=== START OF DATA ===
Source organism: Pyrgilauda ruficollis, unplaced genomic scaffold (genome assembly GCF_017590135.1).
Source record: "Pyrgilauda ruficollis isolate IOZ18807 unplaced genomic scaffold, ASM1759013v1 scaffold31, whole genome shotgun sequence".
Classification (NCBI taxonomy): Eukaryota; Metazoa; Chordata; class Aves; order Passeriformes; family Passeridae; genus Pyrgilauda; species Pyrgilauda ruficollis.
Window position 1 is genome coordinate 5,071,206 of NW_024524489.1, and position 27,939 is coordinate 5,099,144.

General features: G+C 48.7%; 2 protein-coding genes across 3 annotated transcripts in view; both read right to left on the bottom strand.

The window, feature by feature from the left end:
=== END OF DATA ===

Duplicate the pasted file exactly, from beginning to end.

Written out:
Source organism: Pyrgilauda ruficollis, unplaced genomic scaffold (genome assembly GCF_017590135.1).
Source record: "Pyrgilauda ruficollis isolate IOZ18807 unplaced genomic scaffold, ASM1759013v1 scaffold31, whole genome shotgun sequence".
Classification (NCBI taxonomy): Eukaryota; Metazoa; Chordata; class Aves; order Passeriformes; family Passeridae; genus Pyrgilauda; species Pyrgilauda ruficollis.
Window position 1 is genome coordinate 5,071,206 of NW_024524489.1, and position 27,939 is coordinate 5,099,144.

General features: G+C 48.7%; 2 protein-coding genes across 3 annotated transcripts in view; both read right to left on the bottom strand.

The window, feature by feature from the left end: